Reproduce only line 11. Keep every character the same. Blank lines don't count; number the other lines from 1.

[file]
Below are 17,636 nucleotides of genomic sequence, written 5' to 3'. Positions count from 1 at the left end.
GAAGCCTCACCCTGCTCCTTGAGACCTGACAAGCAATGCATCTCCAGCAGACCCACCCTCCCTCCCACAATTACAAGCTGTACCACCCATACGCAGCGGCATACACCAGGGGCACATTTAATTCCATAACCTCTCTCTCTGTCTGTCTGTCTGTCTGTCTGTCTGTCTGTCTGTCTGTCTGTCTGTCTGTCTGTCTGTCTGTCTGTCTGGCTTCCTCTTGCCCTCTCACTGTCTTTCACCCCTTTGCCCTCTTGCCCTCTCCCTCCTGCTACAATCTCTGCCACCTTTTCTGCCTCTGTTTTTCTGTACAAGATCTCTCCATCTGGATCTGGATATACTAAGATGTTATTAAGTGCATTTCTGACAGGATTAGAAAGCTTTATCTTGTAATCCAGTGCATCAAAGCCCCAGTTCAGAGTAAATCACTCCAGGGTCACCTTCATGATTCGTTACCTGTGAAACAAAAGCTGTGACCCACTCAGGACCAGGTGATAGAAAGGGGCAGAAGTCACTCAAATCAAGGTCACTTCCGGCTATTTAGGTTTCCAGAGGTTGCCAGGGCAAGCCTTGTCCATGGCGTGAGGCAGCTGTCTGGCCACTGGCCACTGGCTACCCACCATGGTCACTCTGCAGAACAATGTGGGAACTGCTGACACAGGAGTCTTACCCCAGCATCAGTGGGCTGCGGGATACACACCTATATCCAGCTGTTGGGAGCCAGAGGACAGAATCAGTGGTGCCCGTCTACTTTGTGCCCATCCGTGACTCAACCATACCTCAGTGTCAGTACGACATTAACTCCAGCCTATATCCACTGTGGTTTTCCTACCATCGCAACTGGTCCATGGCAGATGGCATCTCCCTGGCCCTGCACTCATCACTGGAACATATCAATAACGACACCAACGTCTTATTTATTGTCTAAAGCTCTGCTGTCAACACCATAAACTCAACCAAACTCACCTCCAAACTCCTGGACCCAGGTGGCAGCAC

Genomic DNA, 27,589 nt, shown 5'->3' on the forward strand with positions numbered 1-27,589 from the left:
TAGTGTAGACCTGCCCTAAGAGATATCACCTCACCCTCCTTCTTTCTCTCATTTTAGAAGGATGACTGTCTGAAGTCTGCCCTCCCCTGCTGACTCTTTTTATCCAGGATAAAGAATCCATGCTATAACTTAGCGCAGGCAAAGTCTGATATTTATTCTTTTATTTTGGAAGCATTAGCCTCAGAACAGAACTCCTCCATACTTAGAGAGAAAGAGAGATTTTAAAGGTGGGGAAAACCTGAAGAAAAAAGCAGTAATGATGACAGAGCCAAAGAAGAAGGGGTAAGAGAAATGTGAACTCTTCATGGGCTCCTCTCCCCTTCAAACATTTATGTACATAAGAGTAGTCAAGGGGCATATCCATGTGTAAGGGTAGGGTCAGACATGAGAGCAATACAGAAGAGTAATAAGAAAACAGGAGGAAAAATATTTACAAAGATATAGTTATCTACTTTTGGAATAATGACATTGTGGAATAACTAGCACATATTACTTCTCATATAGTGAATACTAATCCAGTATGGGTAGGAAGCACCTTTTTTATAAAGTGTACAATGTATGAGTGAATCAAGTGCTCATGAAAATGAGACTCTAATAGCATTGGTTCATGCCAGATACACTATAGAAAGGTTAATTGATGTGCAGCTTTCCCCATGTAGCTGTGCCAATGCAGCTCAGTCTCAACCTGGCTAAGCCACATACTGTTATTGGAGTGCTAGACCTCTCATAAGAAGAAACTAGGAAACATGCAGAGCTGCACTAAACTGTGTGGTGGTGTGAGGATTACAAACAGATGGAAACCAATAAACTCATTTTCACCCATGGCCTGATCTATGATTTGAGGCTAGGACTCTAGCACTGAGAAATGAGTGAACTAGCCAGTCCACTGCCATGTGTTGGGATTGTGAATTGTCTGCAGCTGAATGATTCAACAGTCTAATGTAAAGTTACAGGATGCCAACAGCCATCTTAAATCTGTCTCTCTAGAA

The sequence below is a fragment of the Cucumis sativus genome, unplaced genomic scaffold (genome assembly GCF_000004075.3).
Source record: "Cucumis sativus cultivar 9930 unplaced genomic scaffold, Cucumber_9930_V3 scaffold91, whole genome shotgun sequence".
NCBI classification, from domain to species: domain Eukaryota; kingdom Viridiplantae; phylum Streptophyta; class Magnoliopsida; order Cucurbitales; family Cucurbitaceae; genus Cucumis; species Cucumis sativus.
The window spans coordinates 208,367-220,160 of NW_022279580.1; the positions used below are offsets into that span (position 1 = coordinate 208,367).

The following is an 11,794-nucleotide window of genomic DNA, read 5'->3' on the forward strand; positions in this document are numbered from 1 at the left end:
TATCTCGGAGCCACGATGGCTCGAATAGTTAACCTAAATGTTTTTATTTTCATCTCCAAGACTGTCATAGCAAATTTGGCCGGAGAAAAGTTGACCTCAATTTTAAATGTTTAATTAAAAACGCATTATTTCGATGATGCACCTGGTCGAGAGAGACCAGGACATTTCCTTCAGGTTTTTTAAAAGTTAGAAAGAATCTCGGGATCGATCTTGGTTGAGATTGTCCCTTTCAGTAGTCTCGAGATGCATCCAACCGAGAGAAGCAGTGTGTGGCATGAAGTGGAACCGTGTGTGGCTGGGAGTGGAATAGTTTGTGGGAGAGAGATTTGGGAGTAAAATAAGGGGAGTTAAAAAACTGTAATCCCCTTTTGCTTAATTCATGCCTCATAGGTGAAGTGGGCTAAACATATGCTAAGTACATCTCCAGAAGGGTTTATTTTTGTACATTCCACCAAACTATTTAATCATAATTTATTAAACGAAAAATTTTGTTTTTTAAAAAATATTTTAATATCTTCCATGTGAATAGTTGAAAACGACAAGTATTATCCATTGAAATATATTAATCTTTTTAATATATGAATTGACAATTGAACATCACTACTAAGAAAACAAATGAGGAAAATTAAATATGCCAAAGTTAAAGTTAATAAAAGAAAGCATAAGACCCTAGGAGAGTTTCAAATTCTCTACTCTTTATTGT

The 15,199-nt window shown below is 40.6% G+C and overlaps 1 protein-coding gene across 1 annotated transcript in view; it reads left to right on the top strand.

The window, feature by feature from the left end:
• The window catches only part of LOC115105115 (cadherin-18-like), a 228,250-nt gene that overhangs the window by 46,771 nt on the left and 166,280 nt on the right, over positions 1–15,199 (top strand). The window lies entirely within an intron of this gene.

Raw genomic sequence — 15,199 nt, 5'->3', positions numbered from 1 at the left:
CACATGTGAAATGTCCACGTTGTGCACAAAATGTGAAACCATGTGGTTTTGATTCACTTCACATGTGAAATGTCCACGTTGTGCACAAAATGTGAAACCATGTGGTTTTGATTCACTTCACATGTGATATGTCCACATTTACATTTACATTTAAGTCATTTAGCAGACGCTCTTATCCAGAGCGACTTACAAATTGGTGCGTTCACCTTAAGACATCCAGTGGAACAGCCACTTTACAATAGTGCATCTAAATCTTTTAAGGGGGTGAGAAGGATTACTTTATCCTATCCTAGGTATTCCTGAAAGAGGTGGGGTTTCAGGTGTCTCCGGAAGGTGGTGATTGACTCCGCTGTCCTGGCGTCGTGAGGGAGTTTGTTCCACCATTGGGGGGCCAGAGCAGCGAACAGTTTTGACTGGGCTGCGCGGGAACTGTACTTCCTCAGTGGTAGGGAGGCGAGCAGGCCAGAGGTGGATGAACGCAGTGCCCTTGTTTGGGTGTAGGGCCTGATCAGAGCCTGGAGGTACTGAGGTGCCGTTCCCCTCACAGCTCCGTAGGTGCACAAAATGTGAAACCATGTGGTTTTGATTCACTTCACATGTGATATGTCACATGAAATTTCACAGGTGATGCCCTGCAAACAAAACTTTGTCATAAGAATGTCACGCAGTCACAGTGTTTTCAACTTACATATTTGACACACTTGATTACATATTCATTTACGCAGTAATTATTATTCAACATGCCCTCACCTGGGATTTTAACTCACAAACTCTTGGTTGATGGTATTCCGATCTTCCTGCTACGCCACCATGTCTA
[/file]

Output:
The 15,199-nt window shown below is 40.6% G+C and overlaps 1 protein-coding gene across 1 annotated transcript in view; it reads left to right on the top strand.